Are Markets Getting Ahead of the Fed?
The bear steepening of the US Treasury curve has undoubtedly been the story of 2021 so far for fixed income investors, many of whom will have felt the adverse impact of the broad rates sell-off on their portfolios.
With 10-year UST yields having risen above 1.6% for the second time this year, ahead of the March 16-17 FOMC meeting there is plenty of talk about them hitting 2% in 2021, and why and how the Fed might need to respond to the rapid recovery of the US economy that is taking shape. However, none of that talk is coming from the Fed.
In our view, the Fed thinks it is well positioned at the moment and has communicated its plan effectively and consistently. The Fed’s mandate is for full employment and sustainable inflation of 2% with a tolerance level above this target rate; it sees no need for action at this stage.
However, given the pace of recent developments it is easy to see why some market participants are getting twitchy. The passing of a $1.9tr stimulus package, a rapid vaccine rollout and some strong recent data prints have all ramped up expectations for US growth even further, leading longer dated US Treasury rates to price in a lot of good news over a very short timeframe. Given the strong fundamentals we are not surprised to see UST yields at these levels, but we are surprised at the speed with which they have got there.
This speed hasn’t gone unnoticed at the Fed, with officials having expressed concern about the disorderly adjustment in Treasury yields and their dislike for any associated tightening of financial conditions. We would certainly expect the Fed to act should it begin to see evidence of a material tightening.
Another apparent disconnect between the market and the Fed is on jobs. While we saw improvement in the recent non-farm payroll report, the devil is in the detail. The vast majority of jobs created were in the leisure and hospitality sectors, which will naturally be some of the first business segments to benefit as the economy improves and more states begin to open up. It should also be noted that these are generally low paying jobs, which if anything will have lowered the closely-watched average hourly earnings (AHE) numbers. Powell’s main focus thus far has been on restoring the millions of jobs destroyed since the pandemic began, and the Fed has some way to go before reaching anything like full employment; these early boosts may prove to be the lowest hanging fruit.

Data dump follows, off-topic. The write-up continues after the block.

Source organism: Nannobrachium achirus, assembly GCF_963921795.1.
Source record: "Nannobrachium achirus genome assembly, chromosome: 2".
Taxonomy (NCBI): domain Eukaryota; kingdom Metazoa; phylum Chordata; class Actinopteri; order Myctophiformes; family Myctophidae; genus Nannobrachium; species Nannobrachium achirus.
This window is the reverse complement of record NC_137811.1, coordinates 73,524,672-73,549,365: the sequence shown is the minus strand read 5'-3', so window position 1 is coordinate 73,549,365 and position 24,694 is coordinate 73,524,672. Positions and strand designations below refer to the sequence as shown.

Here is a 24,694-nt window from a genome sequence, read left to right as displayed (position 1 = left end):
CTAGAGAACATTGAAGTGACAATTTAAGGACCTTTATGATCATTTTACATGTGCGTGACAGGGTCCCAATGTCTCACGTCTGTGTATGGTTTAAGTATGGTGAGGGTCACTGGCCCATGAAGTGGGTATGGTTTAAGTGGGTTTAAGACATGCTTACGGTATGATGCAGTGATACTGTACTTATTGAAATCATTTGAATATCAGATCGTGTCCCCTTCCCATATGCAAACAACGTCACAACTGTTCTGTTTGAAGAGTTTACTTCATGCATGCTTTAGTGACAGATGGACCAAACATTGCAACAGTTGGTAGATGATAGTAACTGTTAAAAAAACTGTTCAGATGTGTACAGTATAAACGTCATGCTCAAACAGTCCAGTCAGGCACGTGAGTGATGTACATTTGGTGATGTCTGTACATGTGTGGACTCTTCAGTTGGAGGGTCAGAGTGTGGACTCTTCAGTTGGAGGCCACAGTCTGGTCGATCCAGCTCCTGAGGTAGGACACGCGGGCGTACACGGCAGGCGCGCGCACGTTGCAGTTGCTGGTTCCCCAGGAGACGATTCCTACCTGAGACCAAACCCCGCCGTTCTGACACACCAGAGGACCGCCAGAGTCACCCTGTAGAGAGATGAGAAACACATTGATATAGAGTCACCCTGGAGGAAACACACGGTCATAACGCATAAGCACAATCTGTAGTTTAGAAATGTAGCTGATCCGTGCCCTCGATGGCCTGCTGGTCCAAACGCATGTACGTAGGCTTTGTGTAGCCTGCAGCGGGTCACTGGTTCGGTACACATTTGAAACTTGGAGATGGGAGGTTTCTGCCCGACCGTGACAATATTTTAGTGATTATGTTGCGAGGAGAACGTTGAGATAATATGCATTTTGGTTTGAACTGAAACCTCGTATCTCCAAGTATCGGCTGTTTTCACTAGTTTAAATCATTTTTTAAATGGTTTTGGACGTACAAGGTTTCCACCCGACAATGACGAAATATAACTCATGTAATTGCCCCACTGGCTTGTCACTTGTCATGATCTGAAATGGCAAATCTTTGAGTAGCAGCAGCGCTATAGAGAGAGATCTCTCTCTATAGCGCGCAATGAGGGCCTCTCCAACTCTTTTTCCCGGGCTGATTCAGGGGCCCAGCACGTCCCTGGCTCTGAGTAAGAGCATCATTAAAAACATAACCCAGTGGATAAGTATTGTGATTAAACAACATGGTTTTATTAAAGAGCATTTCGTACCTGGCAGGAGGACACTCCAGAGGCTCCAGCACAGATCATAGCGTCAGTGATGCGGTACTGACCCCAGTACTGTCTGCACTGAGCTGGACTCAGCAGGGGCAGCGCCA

One area where the market looks to have moved well ahead of what the Fed is communicating is on inflation, with US inflation expectations having ticked up again in recent weeks. The Biden administration’s $1.9tr stimulus package has been a key factor in this, and while it remains to be seen just how much of the stimulus will find its way back into the economy, given the majority has been earmarked for stimulus checks ($465bn) and extended unemployment benefits ($350bn) the economy should receive a substantial boost. For now we don’t expect the stimulus to drastically alter the Fed’s thinking, which is that recent inflationary indicators are transient.
The big unknown here is the vaccine rollout, and how quickly this will translate into economic recovery and growth. Should the Fed’s inflationary and employment targets be reached sooner than expected, then it will certainly need to address these concerns in a timely fashion given its outcome driven approach to forward guidance.
Ultimately we still feel the US will continue to lead the economic recovery ahead of Europe and the UK, which should mean we see a steeper curve for US Treasuries than we do for UK and European government bonds. We think the Fed will stay the course until it sees a major breakthrough in the labor market.
Given the pace of this new economic cycle, and the speed of the somewhat disorderly rise in Treasury yields, it is easy to think either that markets are getting ahead of the Fed, or that the Fed will be too slow to act should action be needed.
From our perspective, the recent uplifts to 2021 US growth forecasts are hard to ignore, and it’s easy to see Treasury yields continuing to creep higher. However, we shouldn’t underestimate the chance of the Fed actually doing something, and given the technical position in Treasuries right now, yields could gap lower if it does. This week’s FOMC meeting and the press conference afterwards might be Powell’s opportunity to at least talk about some action.